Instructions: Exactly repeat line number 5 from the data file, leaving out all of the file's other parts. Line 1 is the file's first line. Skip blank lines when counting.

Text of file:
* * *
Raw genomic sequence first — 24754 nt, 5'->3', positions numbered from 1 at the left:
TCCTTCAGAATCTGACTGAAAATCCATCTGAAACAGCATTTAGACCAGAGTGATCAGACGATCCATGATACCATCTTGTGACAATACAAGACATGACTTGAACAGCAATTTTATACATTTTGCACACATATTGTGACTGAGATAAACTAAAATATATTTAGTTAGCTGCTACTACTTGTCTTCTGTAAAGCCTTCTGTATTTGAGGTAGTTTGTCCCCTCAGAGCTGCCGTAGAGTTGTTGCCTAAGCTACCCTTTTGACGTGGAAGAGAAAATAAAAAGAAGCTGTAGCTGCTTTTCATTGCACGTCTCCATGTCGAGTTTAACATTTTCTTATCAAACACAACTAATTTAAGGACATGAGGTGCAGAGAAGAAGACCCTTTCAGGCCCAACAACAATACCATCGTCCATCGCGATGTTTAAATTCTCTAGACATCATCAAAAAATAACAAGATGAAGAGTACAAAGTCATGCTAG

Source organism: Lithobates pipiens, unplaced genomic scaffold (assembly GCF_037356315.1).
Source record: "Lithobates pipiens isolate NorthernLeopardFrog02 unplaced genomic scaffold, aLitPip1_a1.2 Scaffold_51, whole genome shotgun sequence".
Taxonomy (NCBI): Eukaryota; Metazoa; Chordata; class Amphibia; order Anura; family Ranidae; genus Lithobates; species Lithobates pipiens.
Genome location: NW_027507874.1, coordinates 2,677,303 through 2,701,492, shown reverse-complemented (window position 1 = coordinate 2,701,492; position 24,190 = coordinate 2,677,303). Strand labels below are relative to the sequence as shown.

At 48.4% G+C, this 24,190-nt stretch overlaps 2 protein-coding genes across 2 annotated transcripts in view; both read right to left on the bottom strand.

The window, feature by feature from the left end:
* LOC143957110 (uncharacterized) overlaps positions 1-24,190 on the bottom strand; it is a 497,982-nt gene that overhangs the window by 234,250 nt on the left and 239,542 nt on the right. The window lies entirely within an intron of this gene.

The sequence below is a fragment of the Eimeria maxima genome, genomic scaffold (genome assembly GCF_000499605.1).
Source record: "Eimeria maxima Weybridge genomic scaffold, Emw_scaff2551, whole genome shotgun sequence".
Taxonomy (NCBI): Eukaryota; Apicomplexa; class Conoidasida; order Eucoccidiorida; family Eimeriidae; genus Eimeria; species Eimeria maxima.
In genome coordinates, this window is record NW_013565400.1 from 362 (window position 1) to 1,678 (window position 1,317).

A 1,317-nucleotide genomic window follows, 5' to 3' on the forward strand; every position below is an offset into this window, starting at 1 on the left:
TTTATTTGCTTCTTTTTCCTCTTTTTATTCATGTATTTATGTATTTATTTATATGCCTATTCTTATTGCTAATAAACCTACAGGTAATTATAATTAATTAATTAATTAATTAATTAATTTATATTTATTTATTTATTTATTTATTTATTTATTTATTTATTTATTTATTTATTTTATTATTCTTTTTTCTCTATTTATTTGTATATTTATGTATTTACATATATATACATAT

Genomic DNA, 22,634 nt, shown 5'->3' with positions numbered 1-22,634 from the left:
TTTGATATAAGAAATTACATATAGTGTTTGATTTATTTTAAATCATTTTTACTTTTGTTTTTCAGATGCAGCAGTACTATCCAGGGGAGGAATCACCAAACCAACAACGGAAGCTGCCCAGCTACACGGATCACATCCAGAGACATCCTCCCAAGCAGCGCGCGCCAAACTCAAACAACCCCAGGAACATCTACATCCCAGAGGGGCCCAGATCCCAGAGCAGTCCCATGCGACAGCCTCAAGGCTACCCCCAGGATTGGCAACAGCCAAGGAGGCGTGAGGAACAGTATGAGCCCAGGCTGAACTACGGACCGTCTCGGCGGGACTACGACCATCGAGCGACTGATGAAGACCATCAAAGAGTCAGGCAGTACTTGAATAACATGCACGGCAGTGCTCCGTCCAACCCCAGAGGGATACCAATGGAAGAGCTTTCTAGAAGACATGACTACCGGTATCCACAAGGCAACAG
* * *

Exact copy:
Taxonomy (NCBI): Eukaryota; Metazoa; Chordata; class Amphibia; order Anura; family Ranidae; genus Lithobates; species Lithobates pipiens.